Background and Objectives Epidural air bubbles are known to persist for more than 24 hours after injection. Nitrous oxide may cause expansion of these bubbles.
Methods Nine dogs were anesthetized. Ten mL air and 9 mL of iophendylate were injected into the lumbar epidural space. Control animals (n = 3) breathed halothane in 100% oxygen. Experimental animals (n = 6) breathed halothane in 70/30 nitrous oxide/oxygen. Lateral radiographs were taken before and just after injection, and again 3 hours after breathing either 70% nitrous oxide or 100% oxygen. Epidural space pressure was monitored and recorded during these 3 hours.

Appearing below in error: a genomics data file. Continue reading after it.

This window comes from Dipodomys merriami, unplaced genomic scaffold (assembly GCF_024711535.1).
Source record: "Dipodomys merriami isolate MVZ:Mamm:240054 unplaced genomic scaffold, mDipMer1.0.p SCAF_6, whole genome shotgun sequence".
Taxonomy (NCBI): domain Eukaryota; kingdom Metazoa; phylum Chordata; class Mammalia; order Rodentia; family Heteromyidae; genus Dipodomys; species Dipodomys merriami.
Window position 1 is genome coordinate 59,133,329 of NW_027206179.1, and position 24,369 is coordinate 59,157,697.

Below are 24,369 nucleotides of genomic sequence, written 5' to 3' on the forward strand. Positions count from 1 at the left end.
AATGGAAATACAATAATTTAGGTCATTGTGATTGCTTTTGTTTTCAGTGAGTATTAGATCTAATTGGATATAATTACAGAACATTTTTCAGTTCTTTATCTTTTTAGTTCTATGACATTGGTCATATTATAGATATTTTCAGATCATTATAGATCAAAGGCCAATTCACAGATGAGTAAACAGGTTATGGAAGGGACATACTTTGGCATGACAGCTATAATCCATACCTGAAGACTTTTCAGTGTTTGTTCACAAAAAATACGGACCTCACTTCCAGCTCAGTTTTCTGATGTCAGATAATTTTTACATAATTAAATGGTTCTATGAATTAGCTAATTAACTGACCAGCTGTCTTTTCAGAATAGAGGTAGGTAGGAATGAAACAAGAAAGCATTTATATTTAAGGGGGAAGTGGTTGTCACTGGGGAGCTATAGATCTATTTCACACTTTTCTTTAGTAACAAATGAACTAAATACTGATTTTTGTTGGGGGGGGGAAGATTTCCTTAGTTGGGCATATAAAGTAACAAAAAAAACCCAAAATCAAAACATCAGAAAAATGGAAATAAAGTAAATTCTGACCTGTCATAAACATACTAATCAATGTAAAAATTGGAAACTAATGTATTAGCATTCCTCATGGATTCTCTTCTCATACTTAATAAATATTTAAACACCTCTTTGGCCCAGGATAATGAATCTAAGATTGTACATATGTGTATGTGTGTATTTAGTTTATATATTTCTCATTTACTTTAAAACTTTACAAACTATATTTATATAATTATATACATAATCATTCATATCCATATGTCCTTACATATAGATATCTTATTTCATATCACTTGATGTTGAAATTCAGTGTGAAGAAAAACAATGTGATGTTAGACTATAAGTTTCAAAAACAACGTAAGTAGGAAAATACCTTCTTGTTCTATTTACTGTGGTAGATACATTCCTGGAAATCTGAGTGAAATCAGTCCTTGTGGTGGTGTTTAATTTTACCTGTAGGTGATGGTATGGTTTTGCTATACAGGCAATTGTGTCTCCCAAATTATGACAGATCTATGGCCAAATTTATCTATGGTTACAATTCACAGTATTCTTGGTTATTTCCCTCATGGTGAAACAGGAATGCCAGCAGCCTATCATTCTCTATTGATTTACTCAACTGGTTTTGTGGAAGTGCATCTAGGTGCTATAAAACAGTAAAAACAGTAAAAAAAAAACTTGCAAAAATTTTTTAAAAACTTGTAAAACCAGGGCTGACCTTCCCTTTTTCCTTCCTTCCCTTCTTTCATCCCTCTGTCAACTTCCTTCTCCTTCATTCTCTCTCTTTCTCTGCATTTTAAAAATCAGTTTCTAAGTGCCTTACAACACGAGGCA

Results In all experimental animals, an increase in bubble size was observed. In the control animals, bubble size either remained the same or decreased. Epidural space pressure did not change in any animal.
Conclusions Inhalation of nitrous oxide results in expansion of epidural air bubbles. This may cause displacement of epidural local anesthetics if large volumes of air are present in the epidural space.
- anesthetic technique
- inhaled anesthesia
- nitrous oxide
- loss-of-resistance technique
- air bubbles
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